Ever wanted the feelings of spiders in and around your mouth on demand, whenever you want? Well, you’re in luck, you wonderful weirdo, because VR is coming to the rescue.
New haptics are always being worked on in VR and according to IFLSciencea group of scientists from Carnegie Mellon University Future Interfaces Group are really going the extra mile. The team set up a Oculus Quest 2 with ultrasonic transducers, which can generate ultrasonic energy. For some reason, they aimed this directly at the mouth to add unique sensations to the VR experience.
The energy directed into your mouth creates sensations that can be pulsations, or sliding motions across your lips, or continuous vibrations, all at different speeds and intensities. It is said that they can approach real feelings like wind, or maybe, yes, even spiders.
I keep coming back to the spiders because this is one of the demos portrayed in the video above. It shows someone walking through a haunted forest with cobwebs and how the gliding motion is used by the ultrasonic transducers to mimic the sensation of the web passing across your face. Then a spider jumps at the player and more haptics are activated so you can actually feel all eight legs trying to get into its reluctant mouth.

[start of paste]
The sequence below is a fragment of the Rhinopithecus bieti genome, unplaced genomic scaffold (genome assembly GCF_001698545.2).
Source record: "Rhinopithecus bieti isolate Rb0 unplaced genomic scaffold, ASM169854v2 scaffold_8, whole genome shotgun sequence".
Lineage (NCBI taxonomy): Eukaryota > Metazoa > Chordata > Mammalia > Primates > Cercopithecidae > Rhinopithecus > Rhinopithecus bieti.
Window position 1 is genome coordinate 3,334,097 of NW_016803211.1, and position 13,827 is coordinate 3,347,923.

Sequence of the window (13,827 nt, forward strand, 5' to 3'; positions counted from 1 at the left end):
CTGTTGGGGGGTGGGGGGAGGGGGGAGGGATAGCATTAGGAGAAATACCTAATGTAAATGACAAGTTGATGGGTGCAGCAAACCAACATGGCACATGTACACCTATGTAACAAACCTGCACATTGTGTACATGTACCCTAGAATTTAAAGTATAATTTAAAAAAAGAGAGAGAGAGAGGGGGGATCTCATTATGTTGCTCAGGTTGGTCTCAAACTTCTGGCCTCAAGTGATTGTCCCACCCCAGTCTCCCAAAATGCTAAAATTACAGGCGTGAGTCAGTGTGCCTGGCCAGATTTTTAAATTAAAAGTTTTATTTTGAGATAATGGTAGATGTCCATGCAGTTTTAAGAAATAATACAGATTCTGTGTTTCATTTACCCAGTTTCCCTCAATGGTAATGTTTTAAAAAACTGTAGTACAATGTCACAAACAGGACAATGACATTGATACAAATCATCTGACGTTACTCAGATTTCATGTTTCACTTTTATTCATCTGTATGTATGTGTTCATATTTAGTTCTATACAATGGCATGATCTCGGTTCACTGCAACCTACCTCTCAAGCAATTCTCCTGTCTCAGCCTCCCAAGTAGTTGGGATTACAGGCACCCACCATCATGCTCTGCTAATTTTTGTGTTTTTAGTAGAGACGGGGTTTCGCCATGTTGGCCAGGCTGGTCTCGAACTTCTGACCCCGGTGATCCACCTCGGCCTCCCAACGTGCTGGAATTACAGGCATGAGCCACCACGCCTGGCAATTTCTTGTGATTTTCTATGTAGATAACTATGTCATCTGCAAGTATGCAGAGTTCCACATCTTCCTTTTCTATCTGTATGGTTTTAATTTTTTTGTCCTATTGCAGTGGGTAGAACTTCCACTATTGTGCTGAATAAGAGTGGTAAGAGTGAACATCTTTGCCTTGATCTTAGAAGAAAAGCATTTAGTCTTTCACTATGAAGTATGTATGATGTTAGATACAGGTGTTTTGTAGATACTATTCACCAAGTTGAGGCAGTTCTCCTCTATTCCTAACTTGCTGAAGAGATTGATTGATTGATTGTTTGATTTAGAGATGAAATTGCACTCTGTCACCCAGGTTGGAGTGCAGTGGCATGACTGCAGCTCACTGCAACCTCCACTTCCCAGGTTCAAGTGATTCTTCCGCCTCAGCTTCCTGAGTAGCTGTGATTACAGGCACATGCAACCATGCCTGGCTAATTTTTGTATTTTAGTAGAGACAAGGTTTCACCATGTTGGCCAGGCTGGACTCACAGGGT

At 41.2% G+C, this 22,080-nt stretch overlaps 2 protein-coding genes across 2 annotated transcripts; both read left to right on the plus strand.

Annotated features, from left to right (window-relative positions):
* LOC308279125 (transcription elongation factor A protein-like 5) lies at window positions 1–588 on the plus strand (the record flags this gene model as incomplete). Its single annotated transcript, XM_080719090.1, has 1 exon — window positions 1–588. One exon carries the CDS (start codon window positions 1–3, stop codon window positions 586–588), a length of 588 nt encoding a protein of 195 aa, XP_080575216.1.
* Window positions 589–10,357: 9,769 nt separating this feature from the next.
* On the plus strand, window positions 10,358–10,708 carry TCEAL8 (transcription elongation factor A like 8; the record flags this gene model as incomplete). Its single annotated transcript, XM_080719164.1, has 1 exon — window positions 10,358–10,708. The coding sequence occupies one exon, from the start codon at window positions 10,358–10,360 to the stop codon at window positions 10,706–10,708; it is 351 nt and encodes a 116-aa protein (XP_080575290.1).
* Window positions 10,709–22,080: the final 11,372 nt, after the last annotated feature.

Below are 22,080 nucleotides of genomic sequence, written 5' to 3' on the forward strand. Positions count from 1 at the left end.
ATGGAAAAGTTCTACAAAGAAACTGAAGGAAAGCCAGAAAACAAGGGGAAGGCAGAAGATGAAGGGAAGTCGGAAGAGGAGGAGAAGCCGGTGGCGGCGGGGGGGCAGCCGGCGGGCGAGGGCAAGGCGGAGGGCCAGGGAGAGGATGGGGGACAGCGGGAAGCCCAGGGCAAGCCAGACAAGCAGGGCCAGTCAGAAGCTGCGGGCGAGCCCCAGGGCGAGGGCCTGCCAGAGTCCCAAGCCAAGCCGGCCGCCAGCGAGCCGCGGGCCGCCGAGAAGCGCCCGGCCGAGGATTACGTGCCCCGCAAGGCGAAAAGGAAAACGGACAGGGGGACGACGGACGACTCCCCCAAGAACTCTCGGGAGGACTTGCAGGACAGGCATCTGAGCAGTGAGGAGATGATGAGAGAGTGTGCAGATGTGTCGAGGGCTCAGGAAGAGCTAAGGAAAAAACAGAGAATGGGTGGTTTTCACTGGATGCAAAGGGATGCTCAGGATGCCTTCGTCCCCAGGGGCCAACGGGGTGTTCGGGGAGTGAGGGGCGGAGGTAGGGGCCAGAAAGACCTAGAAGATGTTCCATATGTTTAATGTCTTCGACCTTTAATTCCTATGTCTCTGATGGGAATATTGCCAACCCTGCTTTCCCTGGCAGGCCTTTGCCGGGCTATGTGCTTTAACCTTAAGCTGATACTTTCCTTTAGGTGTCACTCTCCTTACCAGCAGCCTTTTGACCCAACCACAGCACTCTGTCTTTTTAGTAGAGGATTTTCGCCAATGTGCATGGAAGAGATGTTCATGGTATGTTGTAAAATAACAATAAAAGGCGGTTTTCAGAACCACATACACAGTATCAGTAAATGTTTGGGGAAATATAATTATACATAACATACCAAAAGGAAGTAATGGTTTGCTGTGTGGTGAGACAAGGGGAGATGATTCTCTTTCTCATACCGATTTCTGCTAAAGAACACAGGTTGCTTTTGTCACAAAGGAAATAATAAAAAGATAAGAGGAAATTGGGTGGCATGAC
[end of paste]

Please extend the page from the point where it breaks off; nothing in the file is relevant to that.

The calmer and less completely insane iterations involved simulating a fountain of water against users’ lips or the sensation of drinking a coffee. It looks like there could be many uses for this new type of mouth-focused haptic feedback.
It would be even more interesting to see if this technology could be integrated with other recently tested haptics. The researchers are working chemical haptics for sensations like cold and heat, which could increase the effectiveness of these beverage simulations. There’s also speculation about virtual kissing booths, but I think I’ll stick with the spiders for now.
The team behind the ultrasonic transducers conducted research after people had experienced the new sensations. Overall, immersion was boosted by these new mouthfeeling introduced in VR. Given that they can be plugged into any headphones, they might actually reach the general public, although we don’t expect to see them anytime soon.